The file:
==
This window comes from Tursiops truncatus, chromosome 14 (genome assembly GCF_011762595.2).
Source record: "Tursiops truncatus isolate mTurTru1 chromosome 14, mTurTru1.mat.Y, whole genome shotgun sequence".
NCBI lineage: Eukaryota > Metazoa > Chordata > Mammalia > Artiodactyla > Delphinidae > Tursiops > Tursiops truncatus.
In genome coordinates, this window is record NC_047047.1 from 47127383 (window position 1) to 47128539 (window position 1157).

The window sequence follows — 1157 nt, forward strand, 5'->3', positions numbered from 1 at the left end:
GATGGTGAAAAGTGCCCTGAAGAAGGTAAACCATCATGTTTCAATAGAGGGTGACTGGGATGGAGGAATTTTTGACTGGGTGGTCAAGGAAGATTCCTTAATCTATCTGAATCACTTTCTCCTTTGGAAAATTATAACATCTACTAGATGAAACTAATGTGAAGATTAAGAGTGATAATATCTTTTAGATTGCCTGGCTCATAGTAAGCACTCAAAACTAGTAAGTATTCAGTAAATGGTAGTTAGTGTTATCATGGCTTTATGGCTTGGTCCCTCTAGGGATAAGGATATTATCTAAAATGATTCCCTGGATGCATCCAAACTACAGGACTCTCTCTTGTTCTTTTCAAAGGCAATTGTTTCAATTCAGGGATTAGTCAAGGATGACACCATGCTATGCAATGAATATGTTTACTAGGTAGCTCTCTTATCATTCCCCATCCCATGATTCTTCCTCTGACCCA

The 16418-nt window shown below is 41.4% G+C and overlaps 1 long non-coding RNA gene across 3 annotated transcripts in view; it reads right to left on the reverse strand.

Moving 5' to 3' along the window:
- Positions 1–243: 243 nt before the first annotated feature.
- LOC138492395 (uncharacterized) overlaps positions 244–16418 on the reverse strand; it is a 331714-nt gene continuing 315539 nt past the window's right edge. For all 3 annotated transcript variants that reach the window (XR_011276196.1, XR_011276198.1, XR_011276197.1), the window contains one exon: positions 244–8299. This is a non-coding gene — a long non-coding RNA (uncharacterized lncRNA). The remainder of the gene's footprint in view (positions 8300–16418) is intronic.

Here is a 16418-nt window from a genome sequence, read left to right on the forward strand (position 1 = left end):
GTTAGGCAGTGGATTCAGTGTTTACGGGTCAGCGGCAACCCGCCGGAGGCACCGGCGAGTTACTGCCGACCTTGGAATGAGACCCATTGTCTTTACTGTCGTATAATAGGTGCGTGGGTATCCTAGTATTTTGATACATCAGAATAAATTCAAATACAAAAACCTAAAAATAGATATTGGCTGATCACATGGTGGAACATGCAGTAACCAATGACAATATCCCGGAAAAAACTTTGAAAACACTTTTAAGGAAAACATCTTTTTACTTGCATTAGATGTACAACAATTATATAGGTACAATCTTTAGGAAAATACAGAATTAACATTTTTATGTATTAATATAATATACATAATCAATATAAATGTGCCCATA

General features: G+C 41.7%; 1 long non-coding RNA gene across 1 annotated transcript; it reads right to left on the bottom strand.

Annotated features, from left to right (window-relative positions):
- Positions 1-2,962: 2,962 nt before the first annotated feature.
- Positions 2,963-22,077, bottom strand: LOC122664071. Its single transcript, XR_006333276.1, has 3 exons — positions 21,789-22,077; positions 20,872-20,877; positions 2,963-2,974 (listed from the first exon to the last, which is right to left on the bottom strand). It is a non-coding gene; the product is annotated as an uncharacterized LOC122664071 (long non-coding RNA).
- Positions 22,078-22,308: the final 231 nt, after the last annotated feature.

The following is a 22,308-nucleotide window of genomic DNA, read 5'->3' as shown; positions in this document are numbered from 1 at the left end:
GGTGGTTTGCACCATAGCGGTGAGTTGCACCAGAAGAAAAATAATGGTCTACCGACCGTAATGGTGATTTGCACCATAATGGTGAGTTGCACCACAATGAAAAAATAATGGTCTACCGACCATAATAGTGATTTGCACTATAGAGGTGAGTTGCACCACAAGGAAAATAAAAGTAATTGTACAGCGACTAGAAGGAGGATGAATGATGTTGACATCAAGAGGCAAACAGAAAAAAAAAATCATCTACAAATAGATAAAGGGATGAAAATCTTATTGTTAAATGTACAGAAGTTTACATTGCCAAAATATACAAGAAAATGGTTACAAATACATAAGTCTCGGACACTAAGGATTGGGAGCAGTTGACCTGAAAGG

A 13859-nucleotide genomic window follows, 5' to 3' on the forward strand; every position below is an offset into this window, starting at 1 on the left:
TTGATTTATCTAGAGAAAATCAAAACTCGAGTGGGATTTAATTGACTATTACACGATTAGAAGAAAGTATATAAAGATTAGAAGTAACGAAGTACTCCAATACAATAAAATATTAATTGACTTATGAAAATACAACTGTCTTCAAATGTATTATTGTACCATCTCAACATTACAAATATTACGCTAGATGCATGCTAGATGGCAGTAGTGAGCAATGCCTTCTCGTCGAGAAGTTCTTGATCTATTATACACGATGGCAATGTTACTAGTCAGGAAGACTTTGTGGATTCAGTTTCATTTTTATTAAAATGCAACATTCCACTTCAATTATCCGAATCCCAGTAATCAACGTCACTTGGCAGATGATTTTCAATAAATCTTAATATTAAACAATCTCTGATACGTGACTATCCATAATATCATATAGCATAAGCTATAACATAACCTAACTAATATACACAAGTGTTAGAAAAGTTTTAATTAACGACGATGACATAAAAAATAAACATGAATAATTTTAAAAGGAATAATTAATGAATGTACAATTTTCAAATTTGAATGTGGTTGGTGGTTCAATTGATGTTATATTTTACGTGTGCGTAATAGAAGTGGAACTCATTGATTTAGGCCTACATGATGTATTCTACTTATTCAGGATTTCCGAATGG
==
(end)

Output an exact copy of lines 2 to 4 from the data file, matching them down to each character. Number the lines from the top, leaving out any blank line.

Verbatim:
Source record: "Tursiops truncatus isolate mTurTru1 chromosome 14, mTurTru1.mat.Y, whole genome shotgun sequence".
NCBI lineage: Eukaryota > Metazoa > Chordata > Mammalia > Artiodactyla > Delphinidae > Tursiops > Tursiops truncatus.
In genome coordinates, this window is record NC_047047.1 from 47127383 (window position 1) to 47128539 (window position 1157).